Running over time in a presentation is unforgivable. There is no presentation ever that has been made better by going longer. Worse it steals time from the audience and potentially from following speakers as organisers struggle to maintain their schedules. Failing to keep to time is virtually always due to a lack of effective preparation. What should The Good presenter do when the preceding speaker is running over time?
What do you do when the person before you goes 20 minutes over and you’re the one stuck up against a break? Then it looks like you’re going over. Do you cut what you’ve prepared? Tough spot, eh?
— jeff riddell (@Jeff__Riddell) November 24, 2017
The most important thing is to seek advice from the session chairperson or better, the event organiser if there are multiple streams running. The decision is theirs and there may be many options. Get a fixed answer as this will affect what to do. It is best for a conference overall that it runs to time despite the rudeness and ignorance of a previous speaker. It is often possible to regain lost time by the helpfulness of successive speakers, curtailing breaks and even moving a talk. Find out before you make changes. Make sure the audience know the result of this deliberating.
The Good Presenter should, by preparation, be able to edit on the fly their presentation. Practise, and a sound understanding of the structure and flow of a presentation allows the presenter to trim content without losing meaning and message. This will necessarily be by being more succinct in each section not by dropping sections. (If one can drop a session, it should have already been dropped) The presentation can be delivered in the same package with less exposition on each point. The only unchanging parts will be the opening and closing sections; these contain all that is required for the shortest of presentations. Never, ever rush.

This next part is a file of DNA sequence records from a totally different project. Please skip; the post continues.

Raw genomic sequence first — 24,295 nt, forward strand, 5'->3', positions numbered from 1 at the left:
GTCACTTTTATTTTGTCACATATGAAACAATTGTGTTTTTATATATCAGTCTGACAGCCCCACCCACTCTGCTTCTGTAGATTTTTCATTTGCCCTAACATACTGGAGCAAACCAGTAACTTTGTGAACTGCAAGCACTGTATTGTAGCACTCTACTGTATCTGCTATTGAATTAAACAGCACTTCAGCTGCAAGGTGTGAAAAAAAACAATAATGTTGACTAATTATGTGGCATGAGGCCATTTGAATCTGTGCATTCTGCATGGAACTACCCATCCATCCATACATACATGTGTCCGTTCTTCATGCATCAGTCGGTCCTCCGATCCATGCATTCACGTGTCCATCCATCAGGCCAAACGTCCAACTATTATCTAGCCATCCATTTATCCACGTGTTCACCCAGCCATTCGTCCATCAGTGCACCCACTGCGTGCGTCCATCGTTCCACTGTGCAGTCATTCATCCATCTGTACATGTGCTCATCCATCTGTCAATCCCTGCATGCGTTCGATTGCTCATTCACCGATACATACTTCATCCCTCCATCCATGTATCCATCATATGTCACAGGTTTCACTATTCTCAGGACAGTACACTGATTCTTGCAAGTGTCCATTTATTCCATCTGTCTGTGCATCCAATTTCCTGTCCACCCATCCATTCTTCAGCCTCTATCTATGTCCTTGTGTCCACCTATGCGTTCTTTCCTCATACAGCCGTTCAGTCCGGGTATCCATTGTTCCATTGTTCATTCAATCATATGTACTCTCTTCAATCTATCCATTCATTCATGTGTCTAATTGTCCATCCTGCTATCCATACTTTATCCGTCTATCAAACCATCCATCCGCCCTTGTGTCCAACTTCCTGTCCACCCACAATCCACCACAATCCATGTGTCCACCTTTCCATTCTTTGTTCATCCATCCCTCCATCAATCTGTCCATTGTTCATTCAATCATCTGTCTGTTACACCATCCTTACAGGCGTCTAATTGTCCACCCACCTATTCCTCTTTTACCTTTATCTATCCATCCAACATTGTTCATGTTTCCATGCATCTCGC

As a presenter, the time immediately before your piece is a period of steadily increasing tension. The point in time for your delivery may have been fixed in your diary potentially months earlier. It is important to marshal a sense of calm as soon as it becomes clear that the previous speaker is running over time. It is essential to remain calm. Try to avoid directing any emotion at the previous speaker and their behaviour, instead maintain focus on your upcoming delivery. Running through your opening lines will return you to your place of practise and this will help. Focus on the chairperson as theirs will be the decision about how to proceed. If necessary, make a point of clarifying their decision on your time keeping before you begin. Offering brevity will always be valued by both chair and audience but do not accept ridiculous suggestions; your message is important. It can be deferred if necessary, never cancelled.
The reasons for running over time are a lack of understanding of the flow of a piece and this is virtually always due to lack of practise. To my eternal shame and frequent reminding by some, I overran a presentation at SMACC Dublin. My mistake was the audience interaction at the beginning that I had not accounted for as well as a lack of attention to the countdown clock. When it read 5 minutes I was clear regarding my run into the close. Re-checking a minute later I found I was then at 6 minutes. The chairman was most gracious as we cut into the coffee break. Running over time is just rude.
If the previous speaker is running over time, compose yourself. Be prepared to give a stripped down version of your talk, sticking to the same structure but spending less time on each step. Check with the chairperson their decision regarding time. Compose yourself and deliver a great presentation. And don’t run over time.
thank you Ross!